Improve your writing – How to write with sentence variety

Want to get a 7 or higher on your written IELTS exam? Improve your sentence variety! Have a look:

Financial education is important nowadays. Students need to  learn about money. It should be taught in school.  This will make them independent. I agree with this idea.

Is this good writing? Although the opinion is clear, the writing is very monotone and boring. Avoid this! Try not to write boring sentences that are too similar and sound like you’re repeating yourself. Try writing a variety of sentences:

Having sound financial knowledge is important nowadays as we need to know about budgeting, saving and investing to be independent. Unfortunately, these essential skills are not taught in school. Therefore, I agree with the proposal that schools should teach financial education as part of their curriculum.

What are the differences? The first example:

  • Has 5 short and choppy sentences that are all of the same type: Simple sentences (S-V).
  • Lacks good detail and vocabulary that can add more to the opinion.
  • Has no smooth linking/transitional expressions between the sentences (no cohesive devices).

The second example:

  •  Has 3 sentences of different sentence types, lengths and beginnings. (Complex, Simple, Complex – I’ll explain below).
  • Sentences have a different beginning: Noun (gerund) phrase, adverb, adverb.
  • The lengths are different (long, short, long).

By working on your sentence variety, you will engage your reader/examiner, who will mark you higher if the variety works well and flows.

Here’s a checklist for creating sentence variety:

1. Vary the sentence structures and clause connections.

  • Simple sentences – one independent clause

ex.  Students need to learn about money.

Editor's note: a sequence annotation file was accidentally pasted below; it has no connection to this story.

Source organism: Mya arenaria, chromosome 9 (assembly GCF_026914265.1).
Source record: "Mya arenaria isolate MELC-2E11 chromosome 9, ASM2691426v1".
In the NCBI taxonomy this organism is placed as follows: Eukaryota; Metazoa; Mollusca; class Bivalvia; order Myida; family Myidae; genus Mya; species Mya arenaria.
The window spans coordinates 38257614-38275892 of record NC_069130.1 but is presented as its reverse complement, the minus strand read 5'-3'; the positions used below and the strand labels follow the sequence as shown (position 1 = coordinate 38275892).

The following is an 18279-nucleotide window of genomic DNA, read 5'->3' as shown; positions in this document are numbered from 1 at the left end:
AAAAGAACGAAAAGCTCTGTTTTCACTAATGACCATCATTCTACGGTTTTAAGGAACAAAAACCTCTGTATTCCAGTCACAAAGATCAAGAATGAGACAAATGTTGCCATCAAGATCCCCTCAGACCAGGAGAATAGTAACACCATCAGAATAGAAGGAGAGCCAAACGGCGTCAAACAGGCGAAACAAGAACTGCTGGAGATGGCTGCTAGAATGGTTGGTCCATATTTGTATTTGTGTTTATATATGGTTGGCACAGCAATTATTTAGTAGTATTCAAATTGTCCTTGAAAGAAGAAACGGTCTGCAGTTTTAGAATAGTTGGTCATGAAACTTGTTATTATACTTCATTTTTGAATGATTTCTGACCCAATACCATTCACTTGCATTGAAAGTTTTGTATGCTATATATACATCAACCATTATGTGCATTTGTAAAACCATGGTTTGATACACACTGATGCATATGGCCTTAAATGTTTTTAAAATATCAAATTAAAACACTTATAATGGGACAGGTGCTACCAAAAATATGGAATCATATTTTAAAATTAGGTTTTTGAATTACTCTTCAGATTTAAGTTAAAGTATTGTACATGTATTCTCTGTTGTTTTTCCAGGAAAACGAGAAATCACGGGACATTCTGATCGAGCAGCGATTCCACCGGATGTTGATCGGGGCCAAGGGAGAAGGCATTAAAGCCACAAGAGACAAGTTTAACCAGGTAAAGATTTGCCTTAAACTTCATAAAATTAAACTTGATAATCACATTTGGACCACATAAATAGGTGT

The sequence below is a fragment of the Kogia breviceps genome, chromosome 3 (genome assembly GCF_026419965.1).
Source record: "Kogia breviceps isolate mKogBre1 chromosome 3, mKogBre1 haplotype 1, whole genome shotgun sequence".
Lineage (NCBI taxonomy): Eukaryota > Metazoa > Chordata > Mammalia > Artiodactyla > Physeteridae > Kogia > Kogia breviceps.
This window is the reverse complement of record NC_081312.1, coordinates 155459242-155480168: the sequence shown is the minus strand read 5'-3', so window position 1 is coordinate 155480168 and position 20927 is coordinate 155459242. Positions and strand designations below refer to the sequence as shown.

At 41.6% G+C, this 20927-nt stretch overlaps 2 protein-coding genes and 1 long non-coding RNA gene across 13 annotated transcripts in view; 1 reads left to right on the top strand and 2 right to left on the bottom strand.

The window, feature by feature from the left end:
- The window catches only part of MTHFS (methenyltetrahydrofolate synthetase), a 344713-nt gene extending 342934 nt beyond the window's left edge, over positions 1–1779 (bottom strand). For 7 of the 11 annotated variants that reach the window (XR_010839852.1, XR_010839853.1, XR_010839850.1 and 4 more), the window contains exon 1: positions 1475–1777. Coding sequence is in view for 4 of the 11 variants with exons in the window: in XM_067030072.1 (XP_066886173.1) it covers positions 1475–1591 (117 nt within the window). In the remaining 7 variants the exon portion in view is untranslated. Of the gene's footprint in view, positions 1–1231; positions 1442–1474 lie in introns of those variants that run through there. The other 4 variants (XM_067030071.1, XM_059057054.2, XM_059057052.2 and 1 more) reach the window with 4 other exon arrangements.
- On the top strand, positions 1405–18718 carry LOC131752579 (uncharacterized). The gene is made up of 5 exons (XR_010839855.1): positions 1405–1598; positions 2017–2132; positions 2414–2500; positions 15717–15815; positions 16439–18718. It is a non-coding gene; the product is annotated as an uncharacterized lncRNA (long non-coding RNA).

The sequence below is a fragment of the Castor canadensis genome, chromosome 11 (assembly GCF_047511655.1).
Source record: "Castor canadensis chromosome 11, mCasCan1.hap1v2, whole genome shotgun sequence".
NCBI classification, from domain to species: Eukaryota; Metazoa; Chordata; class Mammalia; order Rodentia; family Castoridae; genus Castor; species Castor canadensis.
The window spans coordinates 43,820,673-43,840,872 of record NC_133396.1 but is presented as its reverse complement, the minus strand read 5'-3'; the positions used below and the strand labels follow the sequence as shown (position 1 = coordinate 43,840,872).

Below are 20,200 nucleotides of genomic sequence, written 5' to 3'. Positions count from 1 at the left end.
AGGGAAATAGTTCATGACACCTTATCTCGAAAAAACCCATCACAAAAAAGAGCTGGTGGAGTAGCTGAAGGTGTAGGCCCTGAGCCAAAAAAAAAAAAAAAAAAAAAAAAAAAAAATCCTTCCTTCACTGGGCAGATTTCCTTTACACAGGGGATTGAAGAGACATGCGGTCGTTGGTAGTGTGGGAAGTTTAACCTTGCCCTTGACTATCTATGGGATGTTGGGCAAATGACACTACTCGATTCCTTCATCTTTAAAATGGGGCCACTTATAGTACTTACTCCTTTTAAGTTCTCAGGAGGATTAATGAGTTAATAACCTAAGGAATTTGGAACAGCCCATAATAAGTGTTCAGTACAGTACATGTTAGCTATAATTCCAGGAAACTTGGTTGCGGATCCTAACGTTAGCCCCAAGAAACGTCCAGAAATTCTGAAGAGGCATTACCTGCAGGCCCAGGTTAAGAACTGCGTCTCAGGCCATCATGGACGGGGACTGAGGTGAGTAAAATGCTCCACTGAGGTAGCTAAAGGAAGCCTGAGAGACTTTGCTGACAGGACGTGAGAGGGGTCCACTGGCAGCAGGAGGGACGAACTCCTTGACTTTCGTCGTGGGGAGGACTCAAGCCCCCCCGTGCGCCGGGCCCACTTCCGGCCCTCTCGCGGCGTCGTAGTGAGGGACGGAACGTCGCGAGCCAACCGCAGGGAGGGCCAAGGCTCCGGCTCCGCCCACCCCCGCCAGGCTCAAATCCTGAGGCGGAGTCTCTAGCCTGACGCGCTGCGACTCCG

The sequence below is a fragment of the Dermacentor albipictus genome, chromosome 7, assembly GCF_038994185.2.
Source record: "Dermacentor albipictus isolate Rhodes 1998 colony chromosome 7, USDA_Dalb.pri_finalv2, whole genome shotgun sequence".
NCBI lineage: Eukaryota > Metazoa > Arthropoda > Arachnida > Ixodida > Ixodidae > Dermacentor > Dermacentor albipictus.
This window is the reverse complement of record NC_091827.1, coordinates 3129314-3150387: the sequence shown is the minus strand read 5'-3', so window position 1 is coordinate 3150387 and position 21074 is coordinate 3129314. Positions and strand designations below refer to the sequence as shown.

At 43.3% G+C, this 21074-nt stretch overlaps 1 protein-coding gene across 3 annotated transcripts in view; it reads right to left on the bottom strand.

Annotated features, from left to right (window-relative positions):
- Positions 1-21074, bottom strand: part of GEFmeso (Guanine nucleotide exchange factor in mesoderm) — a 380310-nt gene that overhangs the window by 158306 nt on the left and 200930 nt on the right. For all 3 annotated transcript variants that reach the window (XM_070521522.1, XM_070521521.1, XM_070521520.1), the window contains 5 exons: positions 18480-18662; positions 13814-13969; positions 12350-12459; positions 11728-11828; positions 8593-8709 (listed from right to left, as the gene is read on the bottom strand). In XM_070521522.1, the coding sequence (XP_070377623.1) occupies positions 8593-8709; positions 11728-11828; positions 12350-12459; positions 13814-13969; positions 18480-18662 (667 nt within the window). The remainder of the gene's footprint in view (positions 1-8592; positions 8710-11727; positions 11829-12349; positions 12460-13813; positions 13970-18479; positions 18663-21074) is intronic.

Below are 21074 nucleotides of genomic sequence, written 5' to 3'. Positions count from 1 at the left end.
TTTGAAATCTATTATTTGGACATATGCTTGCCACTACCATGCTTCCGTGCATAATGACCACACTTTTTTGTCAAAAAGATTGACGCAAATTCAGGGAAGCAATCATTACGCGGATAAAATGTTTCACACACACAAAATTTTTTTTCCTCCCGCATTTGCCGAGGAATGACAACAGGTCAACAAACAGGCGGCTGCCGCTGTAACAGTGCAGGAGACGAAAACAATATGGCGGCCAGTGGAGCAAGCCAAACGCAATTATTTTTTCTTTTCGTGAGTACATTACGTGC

ex.  Students need to learn about money, but it isn’t taught in school.

{independent clause}, but {independent clause}.

ex. Schools do not teach financial education to our children; as a result,  many young graduates today are in a lot of credit card and school loan debt.

{independent clause}; as a result, {independent clause}.

  • Complex sentences – 1 independent clause with 1 or more dependent clauses (dependent clauses begin with subordinating conjunctions, e.g. although, even though, whereas, while,if, unless, because, as, since, so/such … that, now that, once ,etc.)

ex. If  we want our children to become independent, they need to learn about budgeting and saving money.

{dependent clause}, {independent clause}.

  • Compound-complex sentences – 2 or more independent clauses and at least 1 dependent clause.

ex. Because I feel nervous, I don’t know what to write when I look at the question, so I just start to write without planning my essay.

{dependent clause}, {independent clause + dependent clause}, so {independent clause}.

2. Vary the length of your sentences. Mix short and long sentences. Sometimes a short sentence that follows some long sentences can have a dramatic impact on the meaning you intend. Too many long sentences make it difficult for the reader to follow. And too many short sentences make it too choppy and therefore unpleasant to read.

3. Use different ways to begin a sentence:

  • Begin with a dependent clause:

Although some people feel parents should teach their children about money, I believe financial education should be taught in school.

Hoping to pass their final exam, the students studied all  night. (“Hoping to pass their final exam” is an -ing participle phrase that refers to “the students”)

Driven with determination, the students studied hard all  night. (“Driven with determination” is a past-participle phrase that refers to “the students”)

Optimistic about the exam, the students were able to have a good night’s rest the night before. (“Optimistic about the exam” is an adjective phrase that refers to “the students”)

  • Begin with a prepositional phrase:

With the help of government subsidies, many first-time small business owners can grow successful businesses.

  • Begin with an infinitive:

To become truly independent, people must have some financial knowledge. 

As you practice your writing, why not revise an old essay and do a check list of sentence variety?



I'm an English teacher specializing in IELTS preparation - especially writing and reading. If you have any questions, please ask! You can also sign up for weekly tips and lessons for IELTS and English!

Posted in Grammar, IELTS Writing, Uncategorized, Writing Task 1, Writing Task 2 Tagged with: , , ,
4 comments on “Improve your writing – How to write with sentence variety
  1. googlepo says:

    I am so impressed I had to save it so I continously go back and read things I may have skimmed

  2. Md Tariqul Islam says:

    Can I exercise my written English

  3. Jaimin Patel says:

    Hello. I’m finding it really hard to write the essay in task 2. I can not think about the topics n I don’t know how to write on a particular essay. How can I improve? Would be helpful if you reply! Thanks Jaimin!

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